[hackerspaces] More Digital Film Technology Re: first time seeing tron

Stewart Dickson mathartspd at gmail.com
Thu Sep 6 05:13:26 CEST 2012

One last note about AT&T pre-divestiture (pre-1984) -- The primary 
governing principle of the
Regulated Monopoly was "Universal Service" -- Sounds like the opposite 
of the "Digital Divide" to me.
(Maybe even Net Neutrality?  Assuming all connections are two-way -- You 
can produce as you consume.)

And on to "Lawnmower Man".

1987 was THE FIRST GREAT CGI CRASH -- The Big Three 3D computer 
animation houses all went
bankrupt simultaneously -- Digital Productions, Cranston-Csuri 
Productions and Omnibus.  Then
came the Writer's Guild strike.   I arrived at The Post Group in 
Hollywood in January, 1988.  The Writer's
Strike was already well underway.

Pacific Title & Art Studio teamed up with The Post Group to develop a 
CCIR 601 4:2:2 digital video to
35mm theatrical film transfer process with digital image processing for 
improved picture quality and
a one-light printing process which produced electronic effects on camera 
original background material
which could be freely inter-cut with the camera negative.
"Video Signal Processing System". United States Patent 5,191,416; Issued 
March 2, 1993.
In *most* types of scenes you couldn't see the video scan lines, though 
1024 lines is stretching it for
35mm film.

Bill Villarreal wrote the Cray drivers for the Laser Scanner at Robert 
Able & Associates.  Stephen R. ("Bruno") George was Optical Supervisor 
on "Ghostbusters".   Bill specified the CRT to use for the film printer,
mounted the CRT on the optical lathe bed and developed the camera 
control hardware and software driver.
The camera controller counted vertical scan intervals in the video 
output (1024x1024) and blanked
the video after a fixed number of scans were recorded.   This kept 
exposure constant and eliminated
the shutter-bar effect.   Bruno did the film end of the optical 
process.   I did the programming.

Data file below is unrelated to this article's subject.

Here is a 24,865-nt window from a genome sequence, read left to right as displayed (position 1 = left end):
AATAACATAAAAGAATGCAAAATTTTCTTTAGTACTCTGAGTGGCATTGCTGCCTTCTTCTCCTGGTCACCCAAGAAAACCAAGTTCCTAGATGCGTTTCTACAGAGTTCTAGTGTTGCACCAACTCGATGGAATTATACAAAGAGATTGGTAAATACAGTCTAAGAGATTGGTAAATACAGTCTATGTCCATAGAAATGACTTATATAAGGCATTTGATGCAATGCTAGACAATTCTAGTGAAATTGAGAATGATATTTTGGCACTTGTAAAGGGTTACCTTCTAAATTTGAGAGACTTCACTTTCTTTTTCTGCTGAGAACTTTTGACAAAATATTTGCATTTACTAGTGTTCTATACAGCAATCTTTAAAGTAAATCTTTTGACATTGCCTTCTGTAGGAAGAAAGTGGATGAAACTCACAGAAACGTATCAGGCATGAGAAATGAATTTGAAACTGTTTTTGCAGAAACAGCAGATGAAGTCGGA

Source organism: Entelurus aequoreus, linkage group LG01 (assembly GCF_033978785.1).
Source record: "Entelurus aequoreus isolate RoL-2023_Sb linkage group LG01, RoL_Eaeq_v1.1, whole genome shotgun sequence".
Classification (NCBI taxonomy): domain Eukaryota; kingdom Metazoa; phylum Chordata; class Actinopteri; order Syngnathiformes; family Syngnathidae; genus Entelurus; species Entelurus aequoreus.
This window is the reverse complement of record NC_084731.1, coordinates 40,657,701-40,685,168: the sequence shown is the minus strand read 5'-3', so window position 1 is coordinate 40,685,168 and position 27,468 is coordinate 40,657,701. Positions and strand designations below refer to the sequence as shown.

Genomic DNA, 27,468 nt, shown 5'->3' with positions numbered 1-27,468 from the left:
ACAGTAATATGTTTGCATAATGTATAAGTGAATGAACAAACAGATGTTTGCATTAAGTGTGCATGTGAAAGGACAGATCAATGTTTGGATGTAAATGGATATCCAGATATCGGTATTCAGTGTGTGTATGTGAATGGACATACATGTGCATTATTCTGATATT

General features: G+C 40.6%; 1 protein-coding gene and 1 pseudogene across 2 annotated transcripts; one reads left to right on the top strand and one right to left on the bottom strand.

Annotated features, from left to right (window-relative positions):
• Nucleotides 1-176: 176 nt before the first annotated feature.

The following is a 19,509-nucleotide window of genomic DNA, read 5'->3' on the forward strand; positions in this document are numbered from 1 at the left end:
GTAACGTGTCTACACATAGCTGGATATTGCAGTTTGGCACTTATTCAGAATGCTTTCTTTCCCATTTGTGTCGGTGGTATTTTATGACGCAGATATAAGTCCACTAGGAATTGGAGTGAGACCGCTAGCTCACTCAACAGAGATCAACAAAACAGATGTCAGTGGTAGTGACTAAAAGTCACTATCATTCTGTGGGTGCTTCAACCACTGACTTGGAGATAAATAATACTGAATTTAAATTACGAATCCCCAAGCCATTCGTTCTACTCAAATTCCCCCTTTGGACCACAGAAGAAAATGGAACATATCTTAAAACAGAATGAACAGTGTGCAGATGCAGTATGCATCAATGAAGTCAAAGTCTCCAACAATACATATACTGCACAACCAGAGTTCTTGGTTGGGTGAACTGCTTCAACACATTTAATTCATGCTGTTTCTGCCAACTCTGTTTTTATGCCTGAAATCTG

The system was called The Gemini Process and it filled a niche at a time 
when it was still prohibitively
expensive in terms of disk storage capacity and network bandwidth to do 
electronic effects on
full-resolution theatrical film.   The Post Group, on the other hand had 
CCIR 601 (Sony D-1) Rank
Cintel flying-spot video digitizer (TeleCine) and the Abekas A-10 4:2:2 
video switcher.  You could do
zeroth-generation, lossless video editing.

There was also a thing called the Abekas A-60 digital disk recorder.  It 
was kind of nifty.  It was a
hardware RAID system which could record and play back a minute of CCIR 
601 4:2:2 uncompressed digital
video.  At 2/3 MByte per frame, that's 1-1/4 GBytes at 20 MBytes per 
second in and out.  It also had a SCSI
interface so that you could record video into it from Sony D-1 tape and 
then pull the digital image frames
into a general-purpose computer for processing.

In The Gemini Process, the A-60's SCSI port was on the high-speed 
interface of a Pixar Image Computer
(PIC).  The same kind that was used in Disney's CAPS system.   The PIC 
did 4-way-parallel 12-bit integer
pixel arithmetic and had 10-bit Digital-to-Analog Converters (DACs) in 
its video output.   Plus the
Catmull-Rom cubic spline image resizing algorithm was extremely 
high-quality and fast.  I wrote (with help
from Loren Carpenter at Pixar) a 4-way parallel converter from 
16-bit-per-pixel YUV D-1 video to RGB in
Pixar Channel-Processor (CHaP) Assembly Language (ChAs).  I could pull a 
frame of video off of the
Abekas A-60 and process it in about the same amount of time it took to 
the camera to record the frame to
film.   The PIC had dual frame buffers, so you could be doing image 
processing in the inactive frame buffer
while the active frame buffer was displaying a finished frame to the camera.

All of the electronic effects for "Lawnmower Man" from Angel Studios in 
San Diego and Xaos Effects in
San Francisco went through The Gemini Process on their way to get cut 
into the film.

Meanwhile, I had gotten my digital sculptures on the cover of Science 
News on August 3, 1991.  Brian
Vandellyn Park was in the Marketing department of one of the Rapid 
Prototyping vendors (DTM Corp.) to
whom I was sending exotic STL files for them to build to exhibit at 
their trade shows.   Some times they
would send me copies of what they built.  Brian was the inventor of the 
Flogiston Chair, which is what Jobe is
sitting in when he is learning at an accelerated rate in Virtual Reality 
in "The Lawnmower Man".   Brian
put me in touch with Jacqui Masson, the Set Dresser for "Lawnmower Man", 
who rented four of my
mathematical stereolithographs to put on the shelves in Sebastian 
Timms's office.

So, that's how I wound up in multiple roles on "Lawnmower Man".   I got 
to go to the Cast & Crew screening
at Columbia/Tri-Star Studio and to the Premier in Westwood.

On 9/5/12 2:18 AM, Frantisek Apfelbeck wrote:
> Thanks Stewan for the info and links I will do some more studying!
> And by the way as a child from behind the "Iron curtain" The Lawnmower 
> Man in which you have been involved was I think first "computer heavy" 
> graphic movie which I have seen, I guess around 1994-95.
> Sincerely,
> Frantisek Algoldor Apfelbeck
> biotechnologist&kvasir and hacker
> http://www.frantisekapfelbeck.org
> "There is no way to peace, peace is the way." Ghandi
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